The Role of Ghost Shirts & Ghost Dance Dresses
The Role of Ghost Shirts & Ghost Dance Dresses
by James Mooney
NOTE: It is now believed that the Sioux were one of the few tribes that associated Ghost Shirts and Ghost Dance Dresses with war, and most tribes wore them for purely peaceful purposes in conjunction with the Ghost Dance ceremony. However, the following essay by James Mooney published in 1896 helped to shape popular understanding of these garments and is therefore an important historical document.
The most noted thing connected with the Ghost dance among the Sioux is the “ghost shirt” which was worn by all adherents of the doctrine—men, women, and children alike. During the dance it was worn as an outside garment, but was said to be worn at other times under the ordinary dress. Although the shape, fringing, and feather adornment were practically the same in every case, considerable variation existed in regard to the painting, the designs on some being very simple, while the others were fairly covered with representatives of sun, moon, stars, the sacred things of their mythology, and the visions of the trance. In some cases the fringe or other portions were painted with the sacred red paint of the messiah. The shirt was firmly believed to be impenetrable to bullets or weapons of any sort. When one of the women shot in the Wounded Knee massacre was approached as she lay in the church and told that she must let them remove her ghost shirt in order the better to get at her wound, she replied: “Yes; take it off. They told me a bullet would not go through. Now I don’t want it any more.”
The protective idea in connection with the ghost shirt does not seem to be aboriginal. The Indian warrior habitually went into battle naked above the waist. His protecting “medicine” was a feather, a tiny bag of some sacred powder, the claw of an animal, the head of a bird, or some other small object which could be readily twisted into his hair or hidden between the covers of his shield without attracting attention. Its virtue depended entirely on the ceremony of the consecration and not on size or texture. The war paint had the same magic power of protection. To cover the body in battle was not in accordance with Indian usage, which demanded that the warrior should be as free and unencumbered in movement as possible. The so-called “war shirt” was worn chiefly in ceremonial dress parades and only rarely on the warpath.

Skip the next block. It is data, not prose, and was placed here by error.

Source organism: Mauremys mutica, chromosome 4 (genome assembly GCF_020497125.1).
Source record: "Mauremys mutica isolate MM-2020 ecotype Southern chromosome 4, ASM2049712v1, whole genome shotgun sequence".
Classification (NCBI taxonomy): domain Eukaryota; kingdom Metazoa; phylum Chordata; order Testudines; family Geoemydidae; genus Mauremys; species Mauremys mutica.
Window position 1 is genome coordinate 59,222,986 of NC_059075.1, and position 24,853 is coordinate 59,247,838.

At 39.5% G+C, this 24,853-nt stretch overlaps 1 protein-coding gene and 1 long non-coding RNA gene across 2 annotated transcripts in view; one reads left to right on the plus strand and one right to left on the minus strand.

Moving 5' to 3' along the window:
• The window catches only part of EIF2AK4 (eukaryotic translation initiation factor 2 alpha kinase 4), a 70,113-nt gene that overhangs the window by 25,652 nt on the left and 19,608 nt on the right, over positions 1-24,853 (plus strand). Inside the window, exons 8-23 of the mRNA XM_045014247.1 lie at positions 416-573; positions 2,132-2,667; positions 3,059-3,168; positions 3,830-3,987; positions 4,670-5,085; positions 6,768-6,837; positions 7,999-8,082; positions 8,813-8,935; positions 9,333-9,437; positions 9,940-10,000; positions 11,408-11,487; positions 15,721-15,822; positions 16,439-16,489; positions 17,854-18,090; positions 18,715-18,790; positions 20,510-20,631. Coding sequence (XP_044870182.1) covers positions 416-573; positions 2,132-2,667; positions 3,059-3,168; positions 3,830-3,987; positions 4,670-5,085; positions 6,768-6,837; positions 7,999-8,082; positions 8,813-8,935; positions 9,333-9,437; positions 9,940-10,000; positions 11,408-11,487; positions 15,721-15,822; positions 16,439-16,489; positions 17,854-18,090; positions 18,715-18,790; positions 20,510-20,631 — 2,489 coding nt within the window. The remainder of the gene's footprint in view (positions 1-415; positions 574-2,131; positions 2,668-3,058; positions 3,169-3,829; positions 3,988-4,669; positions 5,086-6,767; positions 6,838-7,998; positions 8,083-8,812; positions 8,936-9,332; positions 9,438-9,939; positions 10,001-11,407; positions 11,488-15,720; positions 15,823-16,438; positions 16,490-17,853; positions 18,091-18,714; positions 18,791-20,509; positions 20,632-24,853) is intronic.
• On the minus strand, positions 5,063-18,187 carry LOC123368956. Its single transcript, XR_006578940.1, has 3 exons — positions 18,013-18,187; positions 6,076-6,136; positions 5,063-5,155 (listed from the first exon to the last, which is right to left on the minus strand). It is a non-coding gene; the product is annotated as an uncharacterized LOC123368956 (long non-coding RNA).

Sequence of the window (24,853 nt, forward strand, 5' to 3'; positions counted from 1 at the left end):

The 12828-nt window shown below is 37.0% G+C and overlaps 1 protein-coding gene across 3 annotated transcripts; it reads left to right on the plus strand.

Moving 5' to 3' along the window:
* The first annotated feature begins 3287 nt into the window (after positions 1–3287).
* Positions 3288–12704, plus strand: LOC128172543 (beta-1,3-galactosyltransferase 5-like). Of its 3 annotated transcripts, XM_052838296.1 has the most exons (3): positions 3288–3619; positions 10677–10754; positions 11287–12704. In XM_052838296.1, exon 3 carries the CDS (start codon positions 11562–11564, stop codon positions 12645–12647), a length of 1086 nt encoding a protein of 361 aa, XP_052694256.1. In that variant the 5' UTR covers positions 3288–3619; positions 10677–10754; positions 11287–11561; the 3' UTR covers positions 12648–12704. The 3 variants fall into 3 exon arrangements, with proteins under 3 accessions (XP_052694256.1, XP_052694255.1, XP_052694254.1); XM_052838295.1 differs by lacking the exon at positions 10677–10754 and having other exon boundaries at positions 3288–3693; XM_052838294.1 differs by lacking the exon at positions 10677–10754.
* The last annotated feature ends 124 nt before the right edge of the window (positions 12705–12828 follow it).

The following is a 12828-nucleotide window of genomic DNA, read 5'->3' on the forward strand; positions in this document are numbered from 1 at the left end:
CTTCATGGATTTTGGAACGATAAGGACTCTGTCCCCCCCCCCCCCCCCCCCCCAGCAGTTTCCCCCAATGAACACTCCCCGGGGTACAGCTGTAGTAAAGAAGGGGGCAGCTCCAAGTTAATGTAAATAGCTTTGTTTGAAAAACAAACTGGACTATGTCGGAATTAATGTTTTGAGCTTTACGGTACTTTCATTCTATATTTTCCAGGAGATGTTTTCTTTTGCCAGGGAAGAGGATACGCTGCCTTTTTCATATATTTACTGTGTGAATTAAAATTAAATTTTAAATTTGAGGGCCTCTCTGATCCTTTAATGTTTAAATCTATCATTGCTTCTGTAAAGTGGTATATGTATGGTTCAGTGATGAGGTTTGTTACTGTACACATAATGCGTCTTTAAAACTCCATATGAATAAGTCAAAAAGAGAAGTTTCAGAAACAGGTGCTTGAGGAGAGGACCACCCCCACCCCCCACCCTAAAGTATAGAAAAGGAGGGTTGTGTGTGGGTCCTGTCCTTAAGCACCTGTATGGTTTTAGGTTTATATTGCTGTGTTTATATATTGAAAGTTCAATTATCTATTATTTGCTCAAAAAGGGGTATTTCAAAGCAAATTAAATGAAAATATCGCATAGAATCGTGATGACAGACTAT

Dreams are but incoherent combination of waking ideas, and there is a hint of recollection even in the wildest visions of sleep. The ghost shirt may easily have been an inspiration from a trance, while the trance vision itself was the result of ideas from previous observation or report. The author is strongly inclined to the opinion that the idea of an invulnerable sacred garment is not original with the Indians, but, like several other important points pertaining to the Ghost-dance doctrine, is a practical adaptation by them of ideas derived from contact with some sectarian body among the whites.
It may have been suggested by the “endowment robe” of the Mormons, a seamless garment of white muslin adorned with symbolic figures, which is worn by their initiates as the most sacred badge of their faith, and by many of the believers is supposed to render the wearer invulnerable. The Mormons have always manifested a particular interest in the Indians, whom they regard as the Lamanites of their sacred writings, and hence have made special efforts for their evangelization, with the result that a considerable number of the neighboring tribes of Ute, Paiute, Bannock, and Shoshoni have been received into the Mormon church and invested with the endowment robe. The Shoshoni and northern Arapaho occupy the same reservation in Wyoming, and anything which concerns one tribe is more or less talked of by the other. As the Sioux, Cheyenne, and other eastern tribes make frequent visits to the Arapaho, and as these Arapaho have been the great apostles of the Ghost dance, it is easy to see how an idea borrowed by the Shoshoni from the Mormons could find its way through the Arapaho first to the Sioux and Cheyenne and afterward to more remote tribes. Wovoka himself expressly disclaimed any responsibility for the ghost shirt, and whites and Indians alike agreed that it formed no part of the dance costume in Mason valley. When I first when among the Cheyenne and neighboring tribes of Oklahoma in January, 1891, the ghost shirt had not yet reached them. Soon afterward the first one was brought down from the Sioux country by a Cheyenne named White Buffalo, who had been a Carlisle student, but the Arapaho and Cheyenne, after debating the matter, refused to allow it to be worn in the dance, on the ground that the doctrine of the Ghost dance was one of peace, whereas the Sioux had made the ghost shirt an auxiliary of war. In consequence of this decision such shirts have never been worn by the dancers among the southern tribes. Instead they wear in the dance their finest shirts and dresses of buckskin, covered with painted and beaded figures from the Ghost-dance mythology and the visions of the trance.
The Glasgow Ghost Shirt